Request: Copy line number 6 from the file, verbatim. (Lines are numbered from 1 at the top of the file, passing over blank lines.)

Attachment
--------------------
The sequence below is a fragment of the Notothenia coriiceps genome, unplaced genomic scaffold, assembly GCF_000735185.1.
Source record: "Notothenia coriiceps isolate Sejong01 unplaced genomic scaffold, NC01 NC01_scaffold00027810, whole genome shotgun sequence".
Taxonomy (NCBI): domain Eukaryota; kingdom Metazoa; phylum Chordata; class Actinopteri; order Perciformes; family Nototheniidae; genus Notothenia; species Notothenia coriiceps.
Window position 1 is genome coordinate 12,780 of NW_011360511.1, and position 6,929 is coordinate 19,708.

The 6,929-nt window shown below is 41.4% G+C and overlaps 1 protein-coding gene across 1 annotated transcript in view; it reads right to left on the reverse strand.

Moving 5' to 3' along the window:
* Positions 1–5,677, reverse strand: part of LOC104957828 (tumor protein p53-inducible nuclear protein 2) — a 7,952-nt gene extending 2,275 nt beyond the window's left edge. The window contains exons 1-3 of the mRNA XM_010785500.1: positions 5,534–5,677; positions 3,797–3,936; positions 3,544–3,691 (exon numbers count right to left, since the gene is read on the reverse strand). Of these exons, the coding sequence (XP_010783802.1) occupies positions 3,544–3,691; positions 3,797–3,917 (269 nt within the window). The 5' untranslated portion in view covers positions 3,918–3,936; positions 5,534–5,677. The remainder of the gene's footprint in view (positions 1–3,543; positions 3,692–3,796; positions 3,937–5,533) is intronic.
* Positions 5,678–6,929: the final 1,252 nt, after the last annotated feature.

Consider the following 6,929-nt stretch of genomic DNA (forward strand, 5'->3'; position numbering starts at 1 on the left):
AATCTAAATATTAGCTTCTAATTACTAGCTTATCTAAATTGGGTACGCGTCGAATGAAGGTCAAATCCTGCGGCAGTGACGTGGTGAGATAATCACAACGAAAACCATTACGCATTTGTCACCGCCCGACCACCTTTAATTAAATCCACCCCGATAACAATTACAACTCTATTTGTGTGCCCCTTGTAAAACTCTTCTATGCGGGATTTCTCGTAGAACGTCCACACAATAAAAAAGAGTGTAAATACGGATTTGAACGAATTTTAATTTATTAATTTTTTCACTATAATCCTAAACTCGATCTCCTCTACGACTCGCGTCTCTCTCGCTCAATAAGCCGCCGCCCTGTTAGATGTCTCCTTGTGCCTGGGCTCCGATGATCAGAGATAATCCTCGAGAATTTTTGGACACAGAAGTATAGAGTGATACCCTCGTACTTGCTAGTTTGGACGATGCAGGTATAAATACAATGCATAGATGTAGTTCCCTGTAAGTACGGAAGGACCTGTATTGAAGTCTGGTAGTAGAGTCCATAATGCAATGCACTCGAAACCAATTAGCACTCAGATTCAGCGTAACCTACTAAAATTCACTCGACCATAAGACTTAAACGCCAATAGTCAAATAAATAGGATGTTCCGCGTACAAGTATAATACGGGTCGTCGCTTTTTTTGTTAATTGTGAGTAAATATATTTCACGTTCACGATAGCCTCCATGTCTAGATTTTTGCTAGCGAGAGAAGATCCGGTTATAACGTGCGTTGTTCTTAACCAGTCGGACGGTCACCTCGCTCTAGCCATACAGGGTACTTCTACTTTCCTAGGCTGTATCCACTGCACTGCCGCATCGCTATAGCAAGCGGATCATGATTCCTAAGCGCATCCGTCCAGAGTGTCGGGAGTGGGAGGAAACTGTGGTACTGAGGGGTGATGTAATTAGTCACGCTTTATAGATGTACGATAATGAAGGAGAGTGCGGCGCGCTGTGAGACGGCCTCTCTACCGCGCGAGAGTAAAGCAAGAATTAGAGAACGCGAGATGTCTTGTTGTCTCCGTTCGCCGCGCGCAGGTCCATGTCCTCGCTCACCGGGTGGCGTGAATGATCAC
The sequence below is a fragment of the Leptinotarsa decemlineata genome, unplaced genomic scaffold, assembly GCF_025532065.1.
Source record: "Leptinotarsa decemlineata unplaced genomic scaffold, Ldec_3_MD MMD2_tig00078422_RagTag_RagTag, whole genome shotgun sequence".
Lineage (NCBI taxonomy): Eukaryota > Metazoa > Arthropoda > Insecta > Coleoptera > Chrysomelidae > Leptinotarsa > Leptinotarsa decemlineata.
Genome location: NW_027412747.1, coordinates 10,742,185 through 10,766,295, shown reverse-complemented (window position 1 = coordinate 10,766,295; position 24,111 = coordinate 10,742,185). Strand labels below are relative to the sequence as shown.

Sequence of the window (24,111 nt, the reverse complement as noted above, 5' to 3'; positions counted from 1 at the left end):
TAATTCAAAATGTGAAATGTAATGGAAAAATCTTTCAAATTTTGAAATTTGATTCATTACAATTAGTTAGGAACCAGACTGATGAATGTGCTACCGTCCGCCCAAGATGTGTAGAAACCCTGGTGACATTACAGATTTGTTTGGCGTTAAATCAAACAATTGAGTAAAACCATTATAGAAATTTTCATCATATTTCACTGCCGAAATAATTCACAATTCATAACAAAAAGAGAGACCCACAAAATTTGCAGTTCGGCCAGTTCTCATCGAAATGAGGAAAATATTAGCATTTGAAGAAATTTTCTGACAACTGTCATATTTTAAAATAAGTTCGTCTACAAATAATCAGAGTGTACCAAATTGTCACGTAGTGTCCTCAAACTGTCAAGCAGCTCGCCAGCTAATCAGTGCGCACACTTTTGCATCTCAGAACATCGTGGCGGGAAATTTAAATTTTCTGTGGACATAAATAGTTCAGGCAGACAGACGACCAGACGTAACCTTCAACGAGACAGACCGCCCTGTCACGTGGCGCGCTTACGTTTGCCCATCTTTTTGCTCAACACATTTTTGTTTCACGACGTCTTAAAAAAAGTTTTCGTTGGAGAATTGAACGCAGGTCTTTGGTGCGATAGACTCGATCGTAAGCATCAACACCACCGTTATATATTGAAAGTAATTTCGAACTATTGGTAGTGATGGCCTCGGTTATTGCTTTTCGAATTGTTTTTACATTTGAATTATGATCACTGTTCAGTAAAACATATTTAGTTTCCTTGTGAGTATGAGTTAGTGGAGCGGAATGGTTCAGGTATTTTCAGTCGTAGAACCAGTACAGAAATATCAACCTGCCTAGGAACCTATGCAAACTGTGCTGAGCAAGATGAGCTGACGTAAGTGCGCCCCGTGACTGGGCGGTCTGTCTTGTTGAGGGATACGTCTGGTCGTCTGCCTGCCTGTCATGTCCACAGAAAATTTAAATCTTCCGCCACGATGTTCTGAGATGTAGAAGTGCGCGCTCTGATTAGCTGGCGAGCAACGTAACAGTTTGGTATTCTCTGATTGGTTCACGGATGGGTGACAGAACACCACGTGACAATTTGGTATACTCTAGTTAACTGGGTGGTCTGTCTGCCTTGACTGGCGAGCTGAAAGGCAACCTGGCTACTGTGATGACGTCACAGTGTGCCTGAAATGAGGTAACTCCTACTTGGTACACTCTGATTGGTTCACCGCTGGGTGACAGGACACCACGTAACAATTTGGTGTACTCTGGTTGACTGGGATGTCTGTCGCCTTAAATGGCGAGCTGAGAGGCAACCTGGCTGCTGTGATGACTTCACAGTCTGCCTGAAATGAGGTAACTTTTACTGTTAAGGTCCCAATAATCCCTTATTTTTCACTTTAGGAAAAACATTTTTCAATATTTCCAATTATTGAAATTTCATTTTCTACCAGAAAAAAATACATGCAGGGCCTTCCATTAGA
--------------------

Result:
Moving 5' to 3' along the window: